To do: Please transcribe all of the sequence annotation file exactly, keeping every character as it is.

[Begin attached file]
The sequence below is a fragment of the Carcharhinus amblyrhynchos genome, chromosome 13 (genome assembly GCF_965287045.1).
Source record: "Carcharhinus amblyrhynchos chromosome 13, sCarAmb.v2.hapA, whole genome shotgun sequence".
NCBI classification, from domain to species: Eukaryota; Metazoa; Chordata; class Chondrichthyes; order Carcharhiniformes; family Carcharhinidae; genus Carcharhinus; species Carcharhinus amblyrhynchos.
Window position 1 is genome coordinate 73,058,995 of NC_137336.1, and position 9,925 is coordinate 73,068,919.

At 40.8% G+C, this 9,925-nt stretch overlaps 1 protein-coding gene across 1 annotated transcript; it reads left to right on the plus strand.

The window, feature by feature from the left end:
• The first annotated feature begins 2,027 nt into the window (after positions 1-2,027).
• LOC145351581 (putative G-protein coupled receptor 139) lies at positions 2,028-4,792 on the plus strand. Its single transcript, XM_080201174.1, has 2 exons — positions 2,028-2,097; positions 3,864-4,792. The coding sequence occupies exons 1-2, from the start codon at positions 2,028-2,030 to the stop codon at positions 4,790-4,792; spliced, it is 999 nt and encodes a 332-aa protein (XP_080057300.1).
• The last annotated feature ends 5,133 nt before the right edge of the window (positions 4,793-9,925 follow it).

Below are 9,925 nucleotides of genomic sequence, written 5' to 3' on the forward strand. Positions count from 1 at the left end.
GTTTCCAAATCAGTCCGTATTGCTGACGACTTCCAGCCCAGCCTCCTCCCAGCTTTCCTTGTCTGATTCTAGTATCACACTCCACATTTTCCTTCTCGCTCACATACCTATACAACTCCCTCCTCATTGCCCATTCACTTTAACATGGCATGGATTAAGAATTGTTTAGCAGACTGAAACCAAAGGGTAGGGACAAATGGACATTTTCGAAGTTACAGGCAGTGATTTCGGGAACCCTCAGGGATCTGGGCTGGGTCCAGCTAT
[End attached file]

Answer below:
The sequence below is a fragment of the Carcharhinus amblyrhynchos genome, chromosome 13 (genome assembly GCF_965287045.1).
Source record: "Carcharhinus amblyrhynchos chromosome 13, sCarAmb.v2.hapA, whole genome shotgun sequence".
NCBI classification, from domain to species: Eukaryota; Metazoa; Chordata; class Chondrichthyes; order Carcharhiniformes; family Carcharhinidae; genus Carcharhinus; species Carcharhinus amblyrhynchos.
Window position 1 is genome coordinate 73,058,995 of NC_137336.1, and position 9,925 is coordinate 73,068,919.

At 40.8% G+C, this 9,925-nt stretch overlaps 1 protein-coding gene across 1 annotated transcript; it reads left to right on the plus strand.

The window, feature by feature from the left end:
• The first annotated feature begins 2,027 nt into the window (after positions 1-2,027).
• LOC145351581 (putative G-protein coupled receptor 139) lies at positions 2,028-4,792 on the plus strand. Its single transcript, XM_080201174.1, has 2 exons — positions 2,028-2,097; positions 3,864-4,792. The coding sequence occupies exons 1-2, from the start codon at positions 2,028-2,030 to the stop codon at positions 4,790-4,792; spliced, it is 999 nt and encodes a 332-aa protein (XP_080057300.1).
• The last annotated feature ends 5,133 nt before the right edge of the window (positions 4,793-9,925 follow it).

Below are 9,925 nucleotides of genomic sequence, written 5' to 3' on the forward strand. Positions count from 1 at the left end.
GTTTCCAAATCAGTCCGTATTGCTGACGACTTCCAGCCCAGCCTCCTCCCAGCTTTCCTTGTCTGATTCTAGTATCACACTCCACATTTTCCTTCTCGCTCACATACCTATACAACTCCCTCCTCATTGCCCATTCACTTTAACATGGCATGGATTAAGAATTGTTTAGCAGACTGAAACCAAAGGGTAGGGACAAATGGACATTTTCGAAGTTACAGGCAGTGATTTCGGGAACCCTCAGGGATCTGGGCTGGGTCCAGCTAT